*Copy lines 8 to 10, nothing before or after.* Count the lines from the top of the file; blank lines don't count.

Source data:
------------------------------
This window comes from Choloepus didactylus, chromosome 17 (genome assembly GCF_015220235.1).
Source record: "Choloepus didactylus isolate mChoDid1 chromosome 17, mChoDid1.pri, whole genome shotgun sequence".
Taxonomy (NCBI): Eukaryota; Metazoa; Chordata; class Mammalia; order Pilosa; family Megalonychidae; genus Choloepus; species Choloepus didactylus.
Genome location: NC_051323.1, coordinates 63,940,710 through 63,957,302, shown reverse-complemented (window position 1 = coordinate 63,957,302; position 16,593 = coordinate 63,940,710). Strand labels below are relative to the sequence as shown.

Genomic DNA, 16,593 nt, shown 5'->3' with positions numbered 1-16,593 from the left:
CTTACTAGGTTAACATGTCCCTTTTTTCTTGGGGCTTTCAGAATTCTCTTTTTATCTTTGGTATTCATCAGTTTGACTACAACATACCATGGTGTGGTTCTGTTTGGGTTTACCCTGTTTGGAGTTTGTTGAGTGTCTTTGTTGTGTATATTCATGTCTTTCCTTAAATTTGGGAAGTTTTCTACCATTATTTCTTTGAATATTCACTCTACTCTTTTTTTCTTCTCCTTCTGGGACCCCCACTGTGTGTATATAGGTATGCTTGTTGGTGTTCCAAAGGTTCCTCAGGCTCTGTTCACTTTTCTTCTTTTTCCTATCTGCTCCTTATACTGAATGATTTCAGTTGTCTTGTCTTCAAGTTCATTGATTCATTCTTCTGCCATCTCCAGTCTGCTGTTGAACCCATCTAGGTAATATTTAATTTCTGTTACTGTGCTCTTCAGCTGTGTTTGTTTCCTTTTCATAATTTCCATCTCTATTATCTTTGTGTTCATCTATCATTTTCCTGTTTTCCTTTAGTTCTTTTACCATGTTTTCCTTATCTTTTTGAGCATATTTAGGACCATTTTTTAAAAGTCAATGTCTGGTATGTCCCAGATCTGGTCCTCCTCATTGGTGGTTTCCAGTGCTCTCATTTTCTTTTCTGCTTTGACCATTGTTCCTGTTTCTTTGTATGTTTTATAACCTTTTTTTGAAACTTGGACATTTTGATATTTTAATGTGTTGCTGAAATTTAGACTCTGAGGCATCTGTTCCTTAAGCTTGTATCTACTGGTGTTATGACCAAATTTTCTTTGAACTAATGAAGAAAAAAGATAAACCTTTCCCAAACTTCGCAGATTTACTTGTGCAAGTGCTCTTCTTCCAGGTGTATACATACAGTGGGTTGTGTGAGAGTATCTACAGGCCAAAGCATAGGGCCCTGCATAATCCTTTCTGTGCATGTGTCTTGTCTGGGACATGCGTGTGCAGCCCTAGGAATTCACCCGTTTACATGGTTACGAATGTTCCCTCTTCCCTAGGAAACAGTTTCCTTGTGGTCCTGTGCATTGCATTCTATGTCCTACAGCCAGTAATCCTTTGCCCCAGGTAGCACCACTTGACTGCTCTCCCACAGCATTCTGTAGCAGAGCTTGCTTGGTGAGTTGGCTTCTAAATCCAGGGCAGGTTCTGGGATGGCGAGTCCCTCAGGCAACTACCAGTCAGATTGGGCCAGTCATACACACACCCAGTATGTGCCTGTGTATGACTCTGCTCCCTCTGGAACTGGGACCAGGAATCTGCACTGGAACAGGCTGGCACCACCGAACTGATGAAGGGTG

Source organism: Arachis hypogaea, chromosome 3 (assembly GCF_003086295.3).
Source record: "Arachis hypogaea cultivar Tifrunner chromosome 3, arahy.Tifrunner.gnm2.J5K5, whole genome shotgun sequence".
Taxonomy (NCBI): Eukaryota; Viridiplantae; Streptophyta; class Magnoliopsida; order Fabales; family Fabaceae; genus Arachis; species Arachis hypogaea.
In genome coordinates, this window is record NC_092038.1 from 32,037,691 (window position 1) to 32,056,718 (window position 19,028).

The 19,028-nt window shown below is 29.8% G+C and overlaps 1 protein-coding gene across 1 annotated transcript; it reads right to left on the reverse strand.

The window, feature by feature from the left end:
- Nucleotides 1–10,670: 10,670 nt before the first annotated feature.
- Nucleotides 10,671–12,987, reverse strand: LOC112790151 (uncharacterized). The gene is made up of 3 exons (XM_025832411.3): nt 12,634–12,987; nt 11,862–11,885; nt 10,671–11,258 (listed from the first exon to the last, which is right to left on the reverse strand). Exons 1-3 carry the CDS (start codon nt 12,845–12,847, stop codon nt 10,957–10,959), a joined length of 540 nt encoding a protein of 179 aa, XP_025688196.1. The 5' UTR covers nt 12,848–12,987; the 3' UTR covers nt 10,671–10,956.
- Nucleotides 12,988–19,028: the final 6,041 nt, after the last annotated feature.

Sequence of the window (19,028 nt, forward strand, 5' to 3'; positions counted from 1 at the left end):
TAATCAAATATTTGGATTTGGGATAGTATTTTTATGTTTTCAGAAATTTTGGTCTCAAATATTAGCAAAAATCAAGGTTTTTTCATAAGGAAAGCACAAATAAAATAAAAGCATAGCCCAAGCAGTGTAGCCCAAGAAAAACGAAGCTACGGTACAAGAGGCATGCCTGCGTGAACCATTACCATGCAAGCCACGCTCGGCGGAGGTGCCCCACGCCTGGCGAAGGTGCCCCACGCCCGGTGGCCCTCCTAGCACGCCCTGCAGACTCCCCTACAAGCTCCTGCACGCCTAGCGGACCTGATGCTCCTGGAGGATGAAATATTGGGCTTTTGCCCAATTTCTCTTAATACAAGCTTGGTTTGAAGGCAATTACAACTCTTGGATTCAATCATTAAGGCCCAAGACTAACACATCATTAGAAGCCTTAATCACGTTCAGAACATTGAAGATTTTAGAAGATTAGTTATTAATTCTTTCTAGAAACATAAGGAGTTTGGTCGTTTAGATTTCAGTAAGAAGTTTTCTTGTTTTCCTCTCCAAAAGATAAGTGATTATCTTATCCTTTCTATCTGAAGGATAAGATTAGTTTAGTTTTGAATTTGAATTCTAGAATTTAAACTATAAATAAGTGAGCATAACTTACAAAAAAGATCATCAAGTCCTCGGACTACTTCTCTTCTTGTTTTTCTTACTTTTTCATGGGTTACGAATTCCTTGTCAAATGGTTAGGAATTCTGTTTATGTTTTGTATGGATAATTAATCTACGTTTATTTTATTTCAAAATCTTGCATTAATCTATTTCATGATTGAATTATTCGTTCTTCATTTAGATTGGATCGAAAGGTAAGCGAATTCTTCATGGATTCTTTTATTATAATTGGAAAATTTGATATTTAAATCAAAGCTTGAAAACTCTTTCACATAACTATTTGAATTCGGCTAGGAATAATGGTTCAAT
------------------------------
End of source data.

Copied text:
Source record: "Arachis hypogaea cultivar Tifrunner chromosome 3, arahy.Tifrunner.gnm2.J5K5, whole genome shotgun sequence".
Taxonomy (NCBI): Eukaryota; Viridiplantae; Streptophyta; class Magnoliopsida; order Fabales; family Fabaceae; genus Arachis; species Arachis hypogaea.
In genome coordinates, this window is record NC_092038.1 from 32,037,691 (window position 1) to 32,056,718 (window position 19,028).